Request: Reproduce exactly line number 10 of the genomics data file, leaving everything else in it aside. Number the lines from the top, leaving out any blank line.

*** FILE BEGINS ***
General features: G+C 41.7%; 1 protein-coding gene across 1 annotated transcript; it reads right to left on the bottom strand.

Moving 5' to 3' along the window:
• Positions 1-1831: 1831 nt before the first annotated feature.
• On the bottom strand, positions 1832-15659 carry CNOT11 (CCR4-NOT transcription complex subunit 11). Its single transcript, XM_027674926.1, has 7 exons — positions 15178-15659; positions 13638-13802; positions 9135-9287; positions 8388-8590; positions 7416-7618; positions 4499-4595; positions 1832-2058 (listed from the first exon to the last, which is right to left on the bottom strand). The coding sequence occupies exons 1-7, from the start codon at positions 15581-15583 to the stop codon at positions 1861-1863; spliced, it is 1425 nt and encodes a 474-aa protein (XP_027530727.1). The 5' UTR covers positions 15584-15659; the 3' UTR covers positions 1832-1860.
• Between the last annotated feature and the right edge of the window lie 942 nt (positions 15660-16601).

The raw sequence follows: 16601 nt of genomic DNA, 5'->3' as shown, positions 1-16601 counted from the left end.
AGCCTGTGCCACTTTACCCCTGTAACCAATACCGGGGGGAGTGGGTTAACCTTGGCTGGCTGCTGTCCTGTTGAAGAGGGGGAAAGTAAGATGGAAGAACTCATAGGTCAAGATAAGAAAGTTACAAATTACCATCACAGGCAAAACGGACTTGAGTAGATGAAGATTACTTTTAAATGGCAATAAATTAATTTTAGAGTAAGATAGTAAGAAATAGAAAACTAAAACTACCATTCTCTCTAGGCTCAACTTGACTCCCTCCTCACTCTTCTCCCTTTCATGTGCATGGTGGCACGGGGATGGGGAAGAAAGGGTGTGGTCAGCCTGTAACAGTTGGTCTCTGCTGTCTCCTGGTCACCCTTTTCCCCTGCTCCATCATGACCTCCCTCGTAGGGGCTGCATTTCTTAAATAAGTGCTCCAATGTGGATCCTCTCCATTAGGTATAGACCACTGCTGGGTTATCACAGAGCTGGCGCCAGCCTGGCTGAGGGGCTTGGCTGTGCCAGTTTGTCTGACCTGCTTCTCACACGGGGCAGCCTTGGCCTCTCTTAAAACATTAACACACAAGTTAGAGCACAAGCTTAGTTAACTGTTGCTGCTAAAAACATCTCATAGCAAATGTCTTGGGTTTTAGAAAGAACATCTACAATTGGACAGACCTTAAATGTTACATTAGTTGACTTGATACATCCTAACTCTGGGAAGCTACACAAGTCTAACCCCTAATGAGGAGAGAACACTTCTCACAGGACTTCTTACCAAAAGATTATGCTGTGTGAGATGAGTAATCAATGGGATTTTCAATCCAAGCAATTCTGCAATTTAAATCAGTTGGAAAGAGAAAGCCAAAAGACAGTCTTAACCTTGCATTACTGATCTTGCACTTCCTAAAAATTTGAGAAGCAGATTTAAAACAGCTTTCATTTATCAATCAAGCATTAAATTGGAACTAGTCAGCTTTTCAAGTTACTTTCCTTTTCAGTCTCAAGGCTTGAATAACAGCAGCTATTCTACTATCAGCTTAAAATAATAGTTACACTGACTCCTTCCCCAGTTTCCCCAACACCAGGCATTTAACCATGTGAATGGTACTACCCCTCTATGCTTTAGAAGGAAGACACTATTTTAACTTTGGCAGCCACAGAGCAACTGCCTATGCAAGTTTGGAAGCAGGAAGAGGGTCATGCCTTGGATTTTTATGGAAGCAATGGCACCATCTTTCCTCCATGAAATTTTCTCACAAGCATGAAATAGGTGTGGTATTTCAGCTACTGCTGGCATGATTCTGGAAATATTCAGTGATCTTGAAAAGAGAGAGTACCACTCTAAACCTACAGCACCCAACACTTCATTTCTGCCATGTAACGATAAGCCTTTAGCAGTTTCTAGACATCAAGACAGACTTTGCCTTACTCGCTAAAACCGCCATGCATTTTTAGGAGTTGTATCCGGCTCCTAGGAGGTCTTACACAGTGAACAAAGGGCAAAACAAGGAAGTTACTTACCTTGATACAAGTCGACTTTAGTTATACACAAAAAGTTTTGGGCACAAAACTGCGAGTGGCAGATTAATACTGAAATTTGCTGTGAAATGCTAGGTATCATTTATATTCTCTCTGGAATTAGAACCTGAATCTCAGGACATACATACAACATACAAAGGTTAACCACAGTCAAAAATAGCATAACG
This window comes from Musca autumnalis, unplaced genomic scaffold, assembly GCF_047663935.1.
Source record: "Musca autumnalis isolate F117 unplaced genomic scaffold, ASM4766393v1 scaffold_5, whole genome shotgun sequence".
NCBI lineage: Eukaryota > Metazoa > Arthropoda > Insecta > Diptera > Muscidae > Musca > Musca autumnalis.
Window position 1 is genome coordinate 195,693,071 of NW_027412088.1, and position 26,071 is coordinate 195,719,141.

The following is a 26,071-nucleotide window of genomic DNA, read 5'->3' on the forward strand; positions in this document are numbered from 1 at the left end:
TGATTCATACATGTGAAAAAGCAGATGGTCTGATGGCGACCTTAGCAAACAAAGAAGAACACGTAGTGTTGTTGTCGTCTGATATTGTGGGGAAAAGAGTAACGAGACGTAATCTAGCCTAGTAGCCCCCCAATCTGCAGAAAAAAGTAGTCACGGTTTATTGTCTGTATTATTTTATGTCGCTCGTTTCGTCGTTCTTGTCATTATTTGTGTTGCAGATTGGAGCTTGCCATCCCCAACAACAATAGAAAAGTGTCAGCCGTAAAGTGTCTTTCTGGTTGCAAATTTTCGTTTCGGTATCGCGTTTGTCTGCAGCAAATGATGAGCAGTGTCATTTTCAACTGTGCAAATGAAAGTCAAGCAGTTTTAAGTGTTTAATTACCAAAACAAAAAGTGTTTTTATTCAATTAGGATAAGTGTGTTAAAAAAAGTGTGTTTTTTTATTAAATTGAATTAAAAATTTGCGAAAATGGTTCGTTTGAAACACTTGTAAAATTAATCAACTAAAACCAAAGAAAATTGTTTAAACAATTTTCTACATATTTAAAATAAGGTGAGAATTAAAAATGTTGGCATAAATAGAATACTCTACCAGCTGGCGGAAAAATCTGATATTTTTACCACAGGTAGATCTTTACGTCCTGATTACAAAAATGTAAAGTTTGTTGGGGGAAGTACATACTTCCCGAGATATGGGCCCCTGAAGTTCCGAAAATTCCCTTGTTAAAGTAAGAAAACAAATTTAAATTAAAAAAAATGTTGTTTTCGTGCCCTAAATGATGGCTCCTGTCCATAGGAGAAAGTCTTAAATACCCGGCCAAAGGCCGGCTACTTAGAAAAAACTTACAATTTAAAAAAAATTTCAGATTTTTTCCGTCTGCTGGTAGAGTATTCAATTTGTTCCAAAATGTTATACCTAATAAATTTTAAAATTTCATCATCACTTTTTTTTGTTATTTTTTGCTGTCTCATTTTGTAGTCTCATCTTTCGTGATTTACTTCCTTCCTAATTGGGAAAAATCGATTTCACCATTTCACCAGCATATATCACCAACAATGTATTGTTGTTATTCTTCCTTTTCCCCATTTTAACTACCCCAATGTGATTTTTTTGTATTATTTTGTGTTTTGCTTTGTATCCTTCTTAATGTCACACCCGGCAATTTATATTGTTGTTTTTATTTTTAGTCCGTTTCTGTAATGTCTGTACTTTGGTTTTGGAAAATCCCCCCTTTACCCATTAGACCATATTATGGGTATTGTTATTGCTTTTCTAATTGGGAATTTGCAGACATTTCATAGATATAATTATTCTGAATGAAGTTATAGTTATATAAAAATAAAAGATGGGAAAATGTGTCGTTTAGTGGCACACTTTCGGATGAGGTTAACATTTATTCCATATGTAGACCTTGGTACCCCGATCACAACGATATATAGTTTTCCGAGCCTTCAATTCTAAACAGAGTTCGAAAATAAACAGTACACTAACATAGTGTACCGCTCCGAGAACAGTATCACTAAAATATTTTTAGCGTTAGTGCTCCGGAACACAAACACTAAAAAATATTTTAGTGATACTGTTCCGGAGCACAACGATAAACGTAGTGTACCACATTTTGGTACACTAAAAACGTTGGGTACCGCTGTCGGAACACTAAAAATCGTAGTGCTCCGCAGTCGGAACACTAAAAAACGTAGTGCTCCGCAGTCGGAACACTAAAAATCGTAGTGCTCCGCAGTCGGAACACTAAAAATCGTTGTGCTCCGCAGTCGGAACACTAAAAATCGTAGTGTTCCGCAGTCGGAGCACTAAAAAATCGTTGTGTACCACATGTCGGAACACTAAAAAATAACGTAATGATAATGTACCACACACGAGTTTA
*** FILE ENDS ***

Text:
NCBI lineage: Eukaryota > Metazoa > Arthropoda > Insecta > Diptera > Muscidae > Musca > Musca autumnalis.